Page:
Raymond St. Martin is genuinely prescient, like the time in 2000 when he conceived of Sports Bar Info, which became YELP after he literally gave away the idea. More about that in a few paragraphs, but suffice to say that St. Martin learned his lesson. He is definitely not giving away his idea for ESAIYO, which is to create unique digital identities of physical and metaphysical objects, known as the “social identity of objects”.
The SIO standard is the foundation of Essay (Ess-Eye-Oh), the company founded by St. Martin, SIO co-inventor Andrew Van Valer, Ryan Quick and Arno Kolster, the latter both both with deep experience in blockchain and supercomputers. Not is constructing a system with the potential to be the ultimate source of definitive narratives, authenticity, and provenance data for virtual and physical objects across the universe.
The idea sounds more abstract that it is in practice, as anyone who has read the Pulitzer Prize winner novel, The Goldfinch, by Donna Tart will know. The novel is preoccupied with the origins and authenticity of antiques and paintings, because it is almost impossible for the untrained eye to distinguish between an original and a very good fake. More prosaically, the same thing happens with online sellers of purses that resemble Coach bags or Nike sneakers, but are not.
“A pen is just a pen, until it belonged to Abraham Lincoln, ‘” said St. Martin on a recent podcast. “Context is key.”
Essay is working on the Reclaiming Our Atlantic Destiny Initiative with the Government of Barbados. The Esaiyo team is exploring how to use its software to protect the island nation’s ownership of their heritage data and records, and connect that information with the stories of Barbados’ people, culture, places, and significant objects. One can easily imagine how such a system could have lightened the tragedy of the 2018 fire at the National Museum of Brazil or the 2019 fire at Notre-Dame Cathedral in Paris.
Sports Bar Info?
During baseball season in 2000 St. Martin drove to what he thought was a popular sports bar to watch a game between the Oakland A’s and the Minnesota Twin with other fans. He was disappointed to find the bar was closed, which got him thinking about a technical solution for finding sports bars when you need one.
“I didn’t get into technology until I needed it,” he explained. With the help of Silicon Valley friends he set about building Sports Bar Info, which he envisioned as a website (this was before apps) that would list sports bars in various cities. When it got to the point that sports bars in distant cities were willing to pay $ 800 just to be listed, he panicked. St. Martin had a good job as an ad exec for AT&T and saw that Sports Bar Info would compete directly with the product he sold for his day job.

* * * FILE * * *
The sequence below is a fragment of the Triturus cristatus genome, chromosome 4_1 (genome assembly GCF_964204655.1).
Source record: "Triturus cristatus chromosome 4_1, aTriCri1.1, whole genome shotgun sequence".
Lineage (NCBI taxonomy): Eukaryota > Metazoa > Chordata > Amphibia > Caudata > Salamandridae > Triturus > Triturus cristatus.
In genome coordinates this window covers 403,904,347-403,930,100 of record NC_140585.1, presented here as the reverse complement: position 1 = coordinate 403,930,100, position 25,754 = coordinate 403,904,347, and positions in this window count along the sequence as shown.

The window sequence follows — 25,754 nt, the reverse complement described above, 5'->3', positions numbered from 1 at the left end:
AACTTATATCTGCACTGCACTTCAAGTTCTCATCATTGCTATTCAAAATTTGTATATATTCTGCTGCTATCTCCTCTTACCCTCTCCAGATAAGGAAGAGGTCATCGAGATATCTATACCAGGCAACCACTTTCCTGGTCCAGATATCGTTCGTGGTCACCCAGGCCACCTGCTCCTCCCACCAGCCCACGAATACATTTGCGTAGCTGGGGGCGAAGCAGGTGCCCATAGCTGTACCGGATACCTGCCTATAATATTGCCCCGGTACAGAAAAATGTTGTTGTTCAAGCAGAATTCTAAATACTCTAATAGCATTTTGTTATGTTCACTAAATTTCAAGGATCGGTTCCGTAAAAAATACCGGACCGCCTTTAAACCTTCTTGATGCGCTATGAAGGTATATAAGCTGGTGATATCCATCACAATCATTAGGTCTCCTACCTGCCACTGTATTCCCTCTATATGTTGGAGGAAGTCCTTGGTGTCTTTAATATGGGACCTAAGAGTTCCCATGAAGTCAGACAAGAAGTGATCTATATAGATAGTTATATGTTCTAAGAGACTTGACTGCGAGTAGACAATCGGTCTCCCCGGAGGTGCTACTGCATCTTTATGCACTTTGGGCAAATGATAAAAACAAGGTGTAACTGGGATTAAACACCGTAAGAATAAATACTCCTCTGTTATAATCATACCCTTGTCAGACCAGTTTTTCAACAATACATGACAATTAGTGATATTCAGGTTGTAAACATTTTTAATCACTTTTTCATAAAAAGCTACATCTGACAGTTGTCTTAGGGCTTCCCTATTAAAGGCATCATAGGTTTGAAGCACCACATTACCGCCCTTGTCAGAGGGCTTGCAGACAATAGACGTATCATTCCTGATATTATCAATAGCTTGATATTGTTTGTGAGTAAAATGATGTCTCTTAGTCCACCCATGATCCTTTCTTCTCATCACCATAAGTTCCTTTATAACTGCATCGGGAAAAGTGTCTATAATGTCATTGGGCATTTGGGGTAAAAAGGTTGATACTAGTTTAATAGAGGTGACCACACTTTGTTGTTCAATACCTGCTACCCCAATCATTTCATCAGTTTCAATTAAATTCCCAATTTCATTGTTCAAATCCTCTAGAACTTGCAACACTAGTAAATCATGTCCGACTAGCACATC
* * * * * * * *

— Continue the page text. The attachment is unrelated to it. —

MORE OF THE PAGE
Since all he had really wanted was an easy way to find a bar to watch games with other sports fans, regardless of the city he was in at game time, he literally gave away his idea and what he had built to people who were working on something similar. A couple of years later, that something was launched as YELP.
St. Martin was not exactly crushed – he kept his AT&T job for another 10 years – but he was done giving away his ideas. “I told myself the next time I get an idea like that, and I have actually built it, I am never walking away from it again,” he said.
The idea for the social identity of objects came to St. Martin one day while driving. “Seven years ago, I knew that soon everything would be connected by its context, so I mapped out an idea and shared it with a few friends. Andy (Van Valer) was the only one crazy enough to see it, so we started working together on IP, ”St. Martin said. “The concept is called the ‘Social Identity of Objects’.”
St. Martin applied for a patent on the idea of SIO in 2014, which was granted the following year, and he and his co-founders launched ESAIYO in 2017. Now, five years later, he is certain that the metaverse is ready for SIO, and vice versa.
“As Web3 matures, consumer and brand adoption of digital assets is ramping up,” he said. “Esaiyo aims to be an important player in the space. Every day that goes by without a technology to capture, secure, and connect significant, defining data and ownership is another day lost to history. ”